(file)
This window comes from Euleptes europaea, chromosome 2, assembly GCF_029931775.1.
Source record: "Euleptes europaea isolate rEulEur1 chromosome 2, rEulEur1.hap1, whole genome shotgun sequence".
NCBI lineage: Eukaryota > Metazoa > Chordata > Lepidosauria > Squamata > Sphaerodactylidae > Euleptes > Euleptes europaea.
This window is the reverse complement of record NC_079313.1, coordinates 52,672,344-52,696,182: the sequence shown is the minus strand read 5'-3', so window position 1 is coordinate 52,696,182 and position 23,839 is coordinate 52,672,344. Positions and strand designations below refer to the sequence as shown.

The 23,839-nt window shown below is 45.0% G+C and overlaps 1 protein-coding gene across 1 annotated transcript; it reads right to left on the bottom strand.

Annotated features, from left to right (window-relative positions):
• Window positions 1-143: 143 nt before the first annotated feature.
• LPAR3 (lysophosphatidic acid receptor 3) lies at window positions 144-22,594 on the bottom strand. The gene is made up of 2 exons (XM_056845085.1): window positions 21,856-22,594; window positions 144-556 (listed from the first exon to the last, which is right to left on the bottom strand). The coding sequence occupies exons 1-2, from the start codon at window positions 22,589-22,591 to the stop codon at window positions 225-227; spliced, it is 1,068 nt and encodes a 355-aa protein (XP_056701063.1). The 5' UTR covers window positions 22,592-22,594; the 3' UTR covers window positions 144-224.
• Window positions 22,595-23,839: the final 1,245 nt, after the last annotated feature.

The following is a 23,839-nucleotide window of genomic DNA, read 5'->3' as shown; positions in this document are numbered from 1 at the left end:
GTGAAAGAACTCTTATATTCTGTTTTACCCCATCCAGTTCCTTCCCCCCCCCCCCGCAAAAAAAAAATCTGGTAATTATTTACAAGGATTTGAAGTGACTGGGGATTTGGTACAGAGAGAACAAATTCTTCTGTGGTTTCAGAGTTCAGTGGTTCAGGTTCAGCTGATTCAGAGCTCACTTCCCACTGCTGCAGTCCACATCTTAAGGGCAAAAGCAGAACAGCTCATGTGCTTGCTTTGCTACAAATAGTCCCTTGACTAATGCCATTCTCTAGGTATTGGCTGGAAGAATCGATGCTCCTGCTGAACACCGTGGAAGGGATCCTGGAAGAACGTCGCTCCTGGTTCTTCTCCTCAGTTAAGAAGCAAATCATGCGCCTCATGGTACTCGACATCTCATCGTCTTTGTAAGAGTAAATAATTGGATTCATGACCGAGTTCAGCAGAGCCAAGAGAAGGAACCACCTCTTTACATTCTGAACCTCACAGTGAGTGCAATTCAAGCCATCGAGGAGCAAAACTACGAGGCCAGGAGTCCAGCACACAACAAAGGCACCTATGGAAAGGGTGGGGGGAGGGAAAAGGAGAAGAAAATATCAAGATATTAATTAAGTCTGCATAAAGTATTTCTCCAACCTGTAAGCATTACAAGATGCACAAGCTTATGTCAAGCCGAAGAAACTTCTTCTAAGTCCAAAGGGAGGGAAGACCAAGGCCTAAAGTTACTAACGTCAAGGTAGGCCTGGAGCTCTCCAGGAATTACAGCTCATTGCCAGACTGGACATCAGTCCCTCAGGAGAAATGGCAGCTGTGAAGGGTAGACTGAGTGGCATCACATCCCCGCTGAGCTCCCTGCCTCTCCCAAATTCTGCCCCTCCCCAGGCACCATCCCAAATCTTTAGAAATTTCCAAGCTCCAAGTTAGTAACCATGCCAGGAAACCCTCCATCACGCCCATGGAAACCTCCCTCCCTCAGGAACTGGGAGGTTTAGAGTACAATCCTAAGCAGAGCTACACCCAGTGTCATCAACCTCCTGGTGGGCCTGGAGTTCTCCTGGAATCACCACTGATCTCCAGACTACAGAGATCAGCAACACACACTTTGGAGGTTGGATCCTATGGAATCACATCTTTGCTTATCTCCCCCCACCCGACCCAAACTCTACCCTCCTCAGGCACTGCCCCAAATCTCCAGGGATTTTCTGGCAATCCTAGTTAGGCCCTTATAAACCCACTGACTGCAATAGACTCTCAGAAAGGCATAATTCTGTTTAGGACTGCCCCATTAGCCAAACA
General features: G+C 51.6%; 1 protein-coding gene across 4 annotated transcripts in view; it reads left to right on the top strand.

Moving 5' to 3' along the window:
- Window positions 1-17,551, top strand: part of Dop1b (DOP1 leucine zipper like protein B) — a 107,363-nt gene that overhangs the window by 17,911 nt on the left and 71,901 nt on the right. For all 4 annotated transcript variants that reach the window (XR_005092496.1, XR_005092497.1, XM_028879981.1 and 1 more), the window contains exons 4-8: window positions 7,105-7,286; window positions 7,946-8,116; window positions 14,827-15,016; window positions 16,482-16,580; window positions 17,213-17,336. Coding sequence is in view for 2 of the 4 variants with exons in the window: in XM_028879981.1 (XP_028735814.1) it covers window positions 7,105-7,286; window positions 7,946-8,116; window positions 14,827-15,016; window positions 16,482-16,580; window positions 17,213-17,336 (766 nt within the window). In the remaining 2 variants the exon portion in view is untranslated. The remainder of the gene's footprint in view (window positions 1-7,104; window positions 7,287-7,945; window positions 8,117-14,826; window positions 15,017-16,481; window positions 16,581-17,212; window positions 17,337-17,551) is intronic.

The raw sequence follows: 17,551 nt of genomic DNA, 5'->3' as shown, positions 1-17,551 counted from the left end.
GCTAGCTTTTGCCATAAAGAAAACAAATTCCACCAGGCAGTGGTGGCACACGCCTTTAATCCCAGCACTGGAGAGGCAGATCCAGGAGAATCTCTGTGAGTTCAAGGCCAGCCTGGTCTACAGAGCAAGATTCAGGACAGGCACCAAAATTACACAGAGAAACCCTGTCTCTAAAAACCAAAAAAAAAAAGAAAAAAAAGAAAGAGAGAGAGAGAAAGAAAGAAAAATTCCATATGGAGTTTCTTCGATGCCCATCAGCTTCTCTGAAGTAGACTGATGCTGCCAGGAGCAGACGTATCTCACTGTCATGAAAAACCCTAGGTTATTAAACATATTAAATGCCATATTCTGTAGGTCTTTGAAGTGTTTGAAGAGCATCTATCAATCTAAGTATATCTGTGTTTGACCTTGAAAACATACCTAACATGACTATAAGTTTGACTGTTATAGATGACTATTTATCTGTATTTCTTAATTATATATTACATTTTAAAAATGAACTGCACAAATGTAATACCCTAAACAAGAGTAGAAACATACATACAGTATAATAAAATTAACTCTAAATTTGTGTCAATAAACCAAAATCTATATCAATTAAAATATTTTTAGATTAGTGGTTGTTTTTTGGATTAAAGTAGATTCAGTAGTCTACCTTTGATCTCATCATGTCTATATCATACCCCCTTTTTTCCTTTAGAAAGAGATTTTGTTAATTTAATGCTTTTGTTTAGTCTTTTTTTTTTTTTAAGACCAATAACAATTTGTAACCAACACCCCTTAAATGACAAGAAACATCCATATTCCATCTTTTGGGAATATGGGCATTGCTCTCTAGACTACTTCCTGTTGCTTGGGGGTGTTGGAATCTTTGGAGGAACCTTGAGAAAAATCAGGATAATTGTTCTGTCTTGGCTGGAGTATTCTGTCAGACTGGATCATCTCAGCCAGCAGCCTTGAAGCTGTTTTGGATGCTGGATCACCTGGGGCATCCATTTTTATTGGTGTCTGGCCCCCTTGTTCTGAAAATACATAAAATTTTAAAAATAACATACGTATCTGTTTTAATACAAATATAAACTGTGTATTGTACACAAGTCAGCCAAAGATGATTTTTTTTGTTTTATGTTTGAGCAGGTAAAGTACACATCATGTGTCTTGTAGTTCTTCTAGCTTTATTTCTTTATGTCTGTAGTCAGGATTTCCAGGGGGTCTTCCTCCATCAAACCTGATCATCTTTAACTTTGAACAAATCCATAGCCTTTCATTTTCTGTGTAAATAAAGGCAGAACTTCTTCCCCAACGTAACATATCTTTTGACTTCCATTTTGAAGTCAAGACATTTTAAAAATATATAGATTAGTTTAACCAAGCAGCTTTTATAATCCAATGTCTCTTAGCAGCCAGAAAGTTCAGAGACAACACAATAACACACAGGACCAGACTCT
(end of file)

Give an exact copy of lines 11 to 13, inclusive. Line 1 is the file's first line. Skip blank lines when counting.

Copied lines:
GTGAAAGAACTCTTATATTCTGTTTTACCCCATCCAGTTCCTTCCCCCCCCCCCCGCAAAAAAAAAATCTGGTAATTATTTACAAGGATTTGAAGTGACTGGGGATTTGGTACAGAGAGAACAAATTCTTCTGTGGTTTCAGAGTTCAGTGGTTCAGGTTCAGCTGATTCAGAGCTCACTTCCCACTGCTGCAGTCCACATCTTAAGGGCAAAAGCAGAACAGCTCATGTGCTTGCTTTGCTACAAATAGTCCCTTGACTAATGCCATTCTCTAGGTATTGGCTGGAAGAATCGATGCTCCTGCTGAACACCGTGGAAGGGATCCTGGAAGAACGTCGCTCCTGGTTCTTCTCCTCAGTTAAGAAGCAAATCATGCGCCTCATGGTACTCGACATCTCATCGTCTTTGTAAGAGTAAATAATTGGATTCATGACCGAGTTCAGCAGAGCCAAGAGAAGGAACCACCTCTTTACATTCTGAACCTCACAGTGAGTGCAATTCAAGCCATCGAGGAGCAAAACTACGAGGCCAGGAGTCCAGCACACAACAAAGGCACCTATGGAAAGGGTGGGGGGAGGGAAAAGGAGAAGAAAATATCAAGATATTAATTAAGTCTGCATAAAGTATTTCTCCAACCTGTAAGCATTACAAGATGCACAAGCTTATGTCAAGCCGAAGAAACTTCTTCTAAGTCCAAAGGGAGGGAAGACCAAGGCCTAAAGTTACTAACGTCAAGGTAGGCCTGGAGCTCTCCAGGAATTACAGCTCATTGCCAGACTGGACATCAGTCCCTCAGGAGAAATGGCAGCTGTGAAGGGTAGACTGAGTGGCATCACATCCCCGCTGAGCTCCCTGCCTCTCCCAAATTCTGCCCCTCCCCAGGCACCATCCCAAATCTTTAGAAATTTCCAAGCTCCAAGTTAGTAACCATGCCAGGAAACCCTCCATCACGCCCATGGAAACCTCCCTCCCTCAGGAACTGGGAGGTTTAGAGTACAATCCTAAGCAGAGCTACACCCAGTGTCATCAACCTCCTGGTGGGCCTGGAGTTCTCCTGGAATCACCACTGATCTCCAGACTACAGAGATCAGCAACACACACTTTGGAGGTTGGATCCTATGGAATCACATCTTTGCTTATCTCCCCCCACCCGACCCAAACTCTACCCTCCTCAGGCACTGCCCCAAATCTCCAGGGATTTTCTGGCAATCCTAGTTAGGCCCTTATAAACCCACTGACTGCAATAGACTCTCAGAAAGGCATAATTCTGTTTAGGACTGCCCCATTAGCCAAACA
General features: G+C 51.6%; 1 protein-coding gene across 4 annotated transcripts in view; it reads left to right on the top strand.

Moving 5' to 3' along the window: